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Department of Mineralogy and Petrology
Faculty of Natural Sciences
Comenius University in Bratislava

Principles of classification

Magmatic rocks are classified on basis of:

  1. 1. structural and field relationships
  2. 2. mineral and modal composition
  3. 3. bulk chemical composition.

Structural and field relationships

This classification is based on four fundamental structures, according to which magmatic rocks are subdivided into:

  1. 1. Plutonic (intrusive, abysal) – magmatic rocks with phaneritic structure, relatively coarse-grained (>3 mm), where minerals are discernible by naked eye. Plutonic rocks slowly crystallized and cooled at depth.
  2. 2. Volcanic (extrusive, effusive) – magmatic rocks with aphanitic structure, relatively fine-grained (<1 mm), where individual grains cannot be discerned by naked eye. Volcanic rocks originate by rapid cooling on Earth’s surface, or close to it.
  3. 3. Pyroclastic (volcanoclastic, fragmentary) – magmatic rocks with pyroclastic structure originating during volcanic activity. They contain fragments (pyroclasts) of rocks, glass or crystals, originating by fragmentation related either to magmatism or to transport to place of their deposition. They have not been altered during deposition.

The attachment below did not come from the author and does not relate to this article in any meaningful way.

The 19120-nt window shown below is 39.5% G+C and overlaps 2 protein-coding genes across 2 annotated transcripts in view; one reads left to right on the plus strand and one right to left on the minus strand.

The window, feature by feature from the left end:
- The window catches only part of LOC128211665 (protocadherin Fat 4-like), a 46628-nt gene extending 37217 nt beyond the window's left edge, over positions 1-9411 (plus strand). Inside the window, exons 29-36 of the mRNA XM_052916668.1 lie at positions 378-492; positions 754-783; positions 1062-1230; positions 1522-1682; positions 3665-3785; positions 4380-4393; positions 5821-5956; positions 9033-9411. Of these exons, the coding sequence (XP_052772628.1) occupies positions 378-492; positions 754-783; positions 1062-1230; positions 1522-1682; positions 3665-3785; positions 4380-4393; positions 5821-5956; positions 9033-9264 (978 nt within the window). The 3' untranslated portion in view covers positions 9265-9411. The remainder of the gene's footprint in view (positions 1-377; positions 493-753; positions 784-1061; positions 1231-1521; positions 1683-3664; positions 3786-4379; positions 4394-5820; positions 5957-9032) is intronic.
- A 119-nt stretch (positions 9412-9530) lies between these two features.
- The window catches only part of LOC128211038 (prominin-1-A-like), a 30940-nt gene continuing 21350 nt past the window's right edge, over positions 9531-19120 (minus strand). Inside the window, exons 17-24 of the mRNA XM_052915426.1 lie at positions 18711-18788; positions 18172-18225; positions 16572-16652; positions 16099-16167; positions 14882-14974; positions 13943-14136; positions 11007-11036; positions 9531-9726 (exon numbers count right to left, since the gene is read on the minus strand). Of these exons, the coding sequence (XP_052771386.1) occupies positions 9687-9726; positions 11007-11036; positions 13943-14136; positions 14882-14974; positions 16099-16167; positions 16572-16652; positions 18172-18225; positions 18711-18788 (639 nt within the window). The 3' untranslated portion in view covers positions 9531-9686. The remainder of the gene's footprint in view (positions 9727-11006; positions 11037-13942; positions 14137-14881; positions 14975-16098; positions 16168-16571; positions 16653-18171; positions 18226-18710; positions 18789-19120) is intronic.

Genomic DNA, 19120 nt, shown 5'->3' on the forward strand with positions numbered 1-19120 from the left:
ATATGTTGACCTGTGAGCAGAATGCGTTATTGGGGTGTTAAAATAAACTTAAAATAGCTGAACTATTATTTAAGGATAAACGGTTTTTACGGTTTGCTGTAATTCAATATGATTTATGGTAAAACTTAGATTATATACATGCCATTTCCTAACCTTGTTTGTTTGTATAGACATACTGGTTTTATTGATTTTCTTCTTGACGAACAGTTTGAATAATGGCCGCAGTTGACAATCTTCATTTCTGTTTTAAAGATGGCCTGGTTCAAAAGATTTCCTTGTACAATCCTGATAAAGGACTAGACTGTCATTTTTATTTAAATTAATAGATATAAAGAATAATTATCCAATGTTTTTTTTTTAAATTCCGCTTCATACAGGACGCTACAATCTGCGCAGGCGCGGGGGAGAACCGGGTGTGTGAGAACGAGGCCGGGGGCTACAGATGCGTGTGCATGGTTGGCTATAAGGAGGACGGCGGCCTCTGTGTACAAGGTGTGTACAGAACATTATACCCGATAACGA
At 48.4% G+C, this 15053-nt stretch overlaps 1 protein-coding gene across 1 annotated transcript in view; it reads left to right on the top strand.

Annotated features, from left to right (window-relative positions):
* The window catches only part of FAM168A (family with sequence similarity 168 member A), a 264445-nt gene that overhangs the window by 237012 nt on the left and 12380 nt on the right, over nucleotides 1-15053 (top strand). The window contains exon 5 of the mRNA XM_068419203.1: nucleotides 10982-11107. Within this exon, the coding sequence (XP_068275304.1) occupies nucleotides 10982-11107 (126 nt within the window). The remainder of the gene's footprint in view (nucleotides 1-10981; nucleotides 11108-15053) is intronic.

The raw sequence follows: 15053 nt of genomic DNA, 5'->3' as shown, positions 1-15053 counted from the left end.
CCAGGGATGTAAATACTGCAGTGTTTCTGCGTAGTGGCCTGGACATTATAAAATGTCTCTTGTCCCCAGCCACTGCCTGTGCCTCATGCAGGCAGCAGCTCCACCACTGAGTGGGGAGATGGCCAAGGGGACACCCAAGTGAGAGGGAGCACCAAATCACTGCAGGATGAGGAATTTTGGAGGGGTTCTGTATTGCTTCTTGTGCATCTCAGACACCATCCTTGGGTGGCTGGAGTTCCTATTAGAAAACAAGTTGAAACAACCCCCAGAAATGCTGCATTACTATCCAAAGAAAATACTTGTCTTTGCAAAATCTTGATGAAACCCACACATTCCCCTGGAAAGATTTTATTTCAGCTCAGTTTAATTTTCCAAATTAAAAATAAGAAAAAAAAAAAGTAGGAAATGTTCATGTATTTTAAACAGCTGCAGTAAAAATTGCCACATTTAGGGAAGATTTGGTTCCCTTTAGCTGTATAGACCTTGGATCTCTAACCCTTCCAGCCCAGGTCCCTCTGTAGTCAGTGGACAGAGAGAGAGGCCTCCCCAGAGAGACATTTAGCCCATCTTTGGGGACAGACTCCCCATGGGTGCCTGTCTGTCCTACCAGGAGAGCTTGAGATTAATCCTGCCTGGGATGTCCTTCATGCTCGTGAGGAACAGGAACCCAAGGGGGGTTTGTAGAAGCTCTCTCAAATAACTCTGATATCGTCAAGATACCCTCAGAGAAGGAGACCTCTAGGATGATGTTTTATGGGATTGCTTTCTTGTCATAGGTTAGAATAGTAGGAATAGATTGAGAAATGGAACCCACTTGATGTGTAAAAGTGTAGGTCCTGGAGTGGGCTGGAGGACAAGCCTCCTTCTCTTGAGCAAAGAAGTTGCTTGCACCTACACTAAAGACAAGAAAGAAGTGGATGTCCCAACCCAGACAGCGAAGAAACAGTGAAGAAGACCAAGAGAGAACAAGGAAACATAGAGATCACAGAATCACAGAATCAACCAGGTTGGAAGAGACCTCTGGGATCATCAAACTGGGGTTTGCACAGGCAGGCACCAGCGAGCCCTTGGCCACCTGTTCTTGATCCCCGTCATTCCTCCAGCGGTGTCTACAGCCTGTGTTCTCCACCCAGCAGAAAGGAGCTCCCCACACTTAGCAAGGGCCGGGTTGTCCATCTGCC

4. 4. Volcanic glasses – magmatic rocks with > 80 vol. % of volcanic glass.

Polymodal classification is a specifc type of classification of pyroclastic rocks (Fig. 5) based on the size of pyroclasts. Pyroclasts are disintegrated fragments of various materials originating during volcanism. Compact rocks containing more than 75 vol. % pyroclasts are pyroclastic rocks. Non-coherent rocks containing >75 vol. % pyroclasts are tephra. If the disintegrated material is altered or redeposited, it is called reworked pyroclastic or epiclastic rock. All rocks originating by volcanic and superimposed processes are called volcanoclastics. Here also lahars are involved, originating by mixing volcanic materials, predominantly ash, with rain-, ground-, lake-, and meltwater.

Pyroclasts less than 2 mm in size form a volcanic ash. Diameters of lapilli are between 2 and 64 mm, and fragments larger than 64 mm form blocks or bombs. Blocks are formed in a solid state and their shapes are angular. In contrast, bombs originated in partly or fully molten state and have thus rounded shapes.

Tuffs are further subdivided into lithic tuff (predominance of lithic fragments), vitritic tuff (predominance of glass fragments), and crystal tuff (predominance of crystal fragments).